In the early 1970s, the rock world was dominated by men. Some of them wore androgynous outfits and lipstick, but guitar driven music was largely a male scene. There were exceptions, of course: Suzi Quatro – a musician for whom the idea of gender was less rigid – had hits on both sides of the Atlantic; the Wilson sisters scored great success with Heart; Fanny pioneered the “all female band”, and the rarely mentioned Birtha weren’t far behind.
The arrival of The Runaways in the mid 70s came like a lightning bolt. Here were five teenage girls, ready to make a huge noise and ready to flaunt a bucket’s worth of sexuality. Ostensibly a package deal put together by Kim Fowley, The Runaways weren’t just a girl band; they could really rock, and by straddling a sound somewhere between trashy hard rock and proto-punk, their brand of noise really struck a chord with the era. They were pioneers. Without them, there would be no Donnas, and possibly no Babes In Toyland or L7.
Outside of Japan, The Runaways’ success was relatively short-lived, but the band recorded four studio albums in a little over two years, and although each one was a case of diminishing returns, this almost complete box set from Cherry Red shows how the band didn’t completely burn out. Even by the time of 1978’s ‘…And Now The Runaways’, Joan Jett’s command of a riff was obvious, and the band’s mix of punk and proto-metal still had a reasonable amount of power. ‘Neon Queens On The Road To Ruin’ presents The Runaways for better or worse, and is a five disc set that’s everything a fan could ever want.
Predictably, the self titled debut LP (Mercury Records, 1976) is the strongest of the four studio discs, and by leading off with the over-familiar ‘Cherry Bomb’, its proto-punk power smashes the listener between the ears with a genuine immediacy. That single’s two and a half minute blast contains all of the ingredients that would make the band a fast burning success. The main riff is loaded with a sharp edge where classic rock meets the nascent punk that would soon explode; Cherie Currie’s vocals teeter between a grubby teenaged sexiness and simmering anger, and the sexual overtone of the lyric certainly brings out any implied sleaze. If her point is at first missed, Currie’s there at the track’s peak, faking an orgasm, and baiting the American moral core. In addition, Sandy West’s simple yet crashy drum part really feeds into a great garage rock tradition, before Lita Ford’s metal edged guitar solo suggests there are even rockier things on the horizon.
Another standout ‘Is It Day Or Night?’ makes a much bigger feature of the bass. Credited to Jackie Fox (but in reality played by studio hand Nigel Harrison), its bottom end latches onto a massive, swaggering, glam infused groove, over which the rest of the band explodes. The twin guitars of Jett and Ford give the band a genuine oomph, and Currie throws out an even bigger sultry croon, which is juxtaposed by some ragged gang vocals delivering the main hook. Even more so than ‘Cherry Bomb’, this is very much a track that would inspire future acts like The Donnas. Scratch below the surface, though, and like before, you’ll find something that’s much better than first appearances suggest. The repetitious riff really captures the double team of Jett and Ford in good form, and Sandy West’s drumming continues to have a real punch.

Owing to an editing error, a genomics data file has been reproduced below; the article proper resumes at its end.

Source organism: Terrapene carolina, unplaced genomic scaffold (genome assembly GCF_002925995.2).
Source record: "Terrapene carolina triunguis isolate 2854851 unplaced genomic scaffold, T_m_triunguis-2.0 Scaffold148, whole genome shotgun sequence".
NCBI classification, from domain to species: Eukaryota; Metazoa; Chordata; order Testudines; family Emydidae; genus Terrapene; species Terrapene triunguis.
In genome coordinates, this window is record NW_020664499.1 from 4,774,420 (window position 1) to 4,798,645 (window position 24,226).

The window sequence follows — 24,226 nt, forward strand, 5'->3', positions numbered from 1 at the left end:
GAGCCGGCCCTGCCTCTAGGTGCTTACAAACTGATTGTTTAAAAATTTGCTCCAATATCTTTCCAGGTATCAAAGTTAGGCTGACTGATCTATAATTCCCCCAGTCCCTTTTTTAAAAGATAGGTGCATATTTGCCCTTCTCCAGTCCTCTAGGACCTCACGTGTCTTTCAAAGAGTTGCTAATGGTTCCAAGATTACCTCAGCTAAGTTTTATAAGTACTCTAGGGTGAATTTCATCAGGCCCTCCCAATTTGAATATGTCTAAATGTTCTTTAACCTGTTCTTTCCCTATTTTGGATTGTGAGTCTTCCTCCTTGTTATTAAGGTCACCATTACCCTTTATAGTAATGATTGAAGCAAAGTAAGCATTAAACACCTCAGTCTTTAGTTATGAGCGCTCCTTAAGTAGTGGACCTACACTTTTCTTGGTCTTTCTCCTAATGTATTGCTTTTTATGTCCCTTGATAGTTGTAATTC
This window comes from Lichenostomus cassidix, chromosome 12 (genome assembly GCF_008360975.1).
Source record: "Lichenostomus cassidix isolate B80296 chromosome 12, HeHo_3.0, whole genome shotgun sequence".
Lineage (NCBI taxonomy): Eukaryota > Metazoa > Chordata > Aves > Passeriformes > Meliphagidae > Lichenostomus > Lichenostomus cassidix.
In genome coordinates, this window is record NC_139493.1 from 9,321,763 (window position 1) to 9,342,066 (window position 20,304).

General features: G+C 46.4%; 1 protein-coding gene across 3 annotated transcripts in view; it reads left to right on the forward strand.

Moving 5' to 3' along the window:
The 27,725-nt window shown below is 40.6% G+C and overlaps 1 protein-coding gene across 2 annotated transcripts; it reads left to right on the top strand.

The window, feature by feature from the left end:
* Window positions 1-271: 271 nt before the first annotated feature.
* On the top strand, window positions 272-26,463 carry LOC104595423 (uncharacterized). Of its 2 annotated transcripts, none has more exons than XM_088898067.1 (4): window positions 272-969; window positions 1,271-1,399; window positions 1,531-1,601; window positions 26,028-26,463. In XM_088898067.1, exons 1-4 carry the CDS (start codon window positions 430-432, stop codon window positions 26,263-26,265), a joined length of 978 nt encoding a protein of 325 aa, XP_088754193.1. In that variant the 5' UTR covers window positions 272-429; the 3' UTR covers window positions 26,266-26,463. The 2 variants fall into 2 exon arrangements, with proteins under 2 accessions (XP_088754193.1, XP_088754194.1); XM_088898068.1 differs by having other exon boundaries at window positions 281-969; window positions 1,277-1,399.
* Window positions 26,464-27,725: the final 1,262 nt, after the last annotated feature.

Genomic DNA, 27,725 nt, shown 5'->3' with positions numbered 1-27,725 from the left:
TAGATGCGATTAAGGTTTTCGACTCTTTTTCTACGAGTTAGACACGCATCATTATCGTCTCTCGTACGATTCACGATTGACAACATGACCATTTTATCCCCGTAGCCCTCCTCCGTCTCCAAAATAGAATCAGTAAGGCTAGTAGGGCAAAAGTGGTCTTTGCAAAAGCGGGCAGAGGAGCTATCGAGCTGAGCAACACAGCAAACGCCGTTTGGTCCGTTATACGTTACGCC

A cover of The Velvet Underground’s ‘Rock ‘N’ Roll’ is treated fairly respectfully but amped up massively, taking Lou Reed’s jangling number into the realms of rough and ready rock ‘n’ roll – a smart move considering the song’s subject matter – providing another great vehicle for a world of grubby guitars. It’s the kind of cover that sounds like a Runaways original, assuming you didn’t know better, sharing some brilliantly natural vocals and a relentless cowbell. Those looking for something as catchy as ‘Cherry Bomb’ get their wish via the brilliant ‘American Nights’, a full scale rocker that occasionally sounds like a garage based take on Andy Scott’s noisier Sweet material, crossed with the Dictactors. In perfect Runaways fashion, the tough riff is counterbalanced by a really radio-friendly hook, and – in a surprise twist – features an uplifting piano solo, before West pulls out the cowbell once more and punches through the wall of guitars with a less than subtle clonk.
On top of all that good stuff, ‘You Drive Me Wild’ still plays like the ultimate bar-room stomper. A tune where Runaways take the core of Foghat, amp up the guitars and apply a much sleazier feel, it’s one of the great deep cuts, capturing the contrast of Currie’s confident croon and Jett backing up with some ample shouting. On the chunky ‘Thunder’, Jett’s muscular rhythm guitar cuts through to the fore, creating a taut sound that’s ideal for the enthusiastic gang vocals that cling onto the simplest of hooks, yet manage to make such a throwaway mood seem more exciting than it perhaps deserves. It’s only really with the last track, ‘Dead End Justice’ that the debut album falters. As before, it’s musically solid – the rougher production gives the bass and guitar an even bigger presence; Jett’s teenage sneer contrasts brilliantly with Currie’s moodier style, and Ford’s searing lead guitar presents some of her best playing – but the lyrical content grates. The pantomime set up depicting teenage runaways who get looked up in “juvie” and are subsequently beaten makes for grim listening. Whilst most of the debut is trashy but well meaning, this track screams out, as if Kim Fowley’s weird exploitation and fantasy set up has gone into overdrive. Still, as uncomfortable as this might seem to a more modern ear, it doesn’t spoil and otherwise superb album.